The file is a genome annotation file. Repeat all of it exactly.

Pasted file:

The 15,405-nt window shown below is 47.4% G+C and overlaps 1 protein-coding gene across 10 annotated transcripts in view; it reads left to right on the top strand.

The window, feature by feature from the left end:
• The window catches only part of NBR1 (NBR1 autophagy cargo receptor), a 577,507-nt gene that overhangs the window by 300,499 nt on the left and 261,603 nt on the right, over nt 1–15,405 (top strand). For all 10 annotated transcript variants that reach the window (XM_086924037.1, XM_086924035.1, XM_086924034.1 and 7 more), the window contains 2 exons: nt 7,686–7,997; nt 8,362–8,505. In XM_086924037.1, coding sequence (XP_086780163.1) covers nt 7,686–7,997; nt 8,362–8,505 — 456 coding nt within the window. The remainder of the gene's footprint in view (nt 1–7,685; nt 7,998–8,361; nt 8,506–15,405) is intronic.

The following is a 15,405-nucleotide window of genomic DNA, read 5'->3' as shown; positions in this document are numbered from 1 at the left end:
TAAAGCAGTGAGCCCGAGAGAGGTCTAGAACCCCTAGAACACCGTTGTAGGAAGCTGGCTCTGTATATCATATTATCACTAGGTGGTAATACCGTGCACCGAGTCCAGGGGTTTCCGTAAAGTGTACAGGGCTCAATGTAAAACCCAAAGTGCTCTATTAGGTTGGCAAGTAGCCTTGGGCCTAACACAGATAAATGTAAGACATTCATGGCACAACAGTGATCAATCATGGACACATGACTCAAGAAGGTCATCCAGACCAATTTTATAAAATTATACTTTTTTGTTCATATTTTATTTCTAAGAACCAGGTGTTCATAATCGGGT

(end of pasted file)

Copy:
The 15,405-nt window shown below is 47.4% G+C and overlaps 1 protein-coding gene across 10 annotated transcripts in view; it reads left to right on the top strand.

The window, feature by feature from the left end:
• The window catches only part of NBR1 (NBR1 autophagy cargo receptor), a 577,507-nt gene that overhangs the window by 300,499 nt on the left and 261,603 nt on the right, over nt 1–15,405 (top strand). For all 10 annotated transcript variants that reach the window (XM_086924037.1, XM_086924035.1, XM_086924034.1 and 7 more), the window contains 2 exons: nt 7,686–7,997; nt 8,362–8,505. In XM_086924037.1, coding sequence (XP_086780163.1) covers nt 7,686–7,997; nt 8,362–8,505 — 456 coding nt within the window. The remainder of the gene's footprint in view (nt 1–7,685; nt 7,998–8,361; nt 8,506–15,405) is intronic.

The following is a 15,405-nucleotide window of genomic DNA, read 5'->3' as shown; positions in this document are numbered from 1 at the left end:
TAAAGCAGTGAGCCCGAGAGAGGTCTAGAACCCCTAGAACACCGTTGTAGGAAGCTGGCTCTGTATATCATATTATCACTAGGTGGTAATACCGTGCACCGAGTCCAGGGGTTTCCGTAAAGTGTACAGGGCTCAATGTAAAACCCAAAGTGCTCTATTAGGTTGGCAAGTAGCCTTGGGCCTAACACAGATAAATGTAAGACATTCATGGCACAACAGTGATCAATCATGGACACATGACTCAAGAAGGTCATCCAGACCAATTTTATAAAATTATACTTTTTTGTTCATATTTTATTTCTAAGAACCAGGTGTTCATAATCGGGT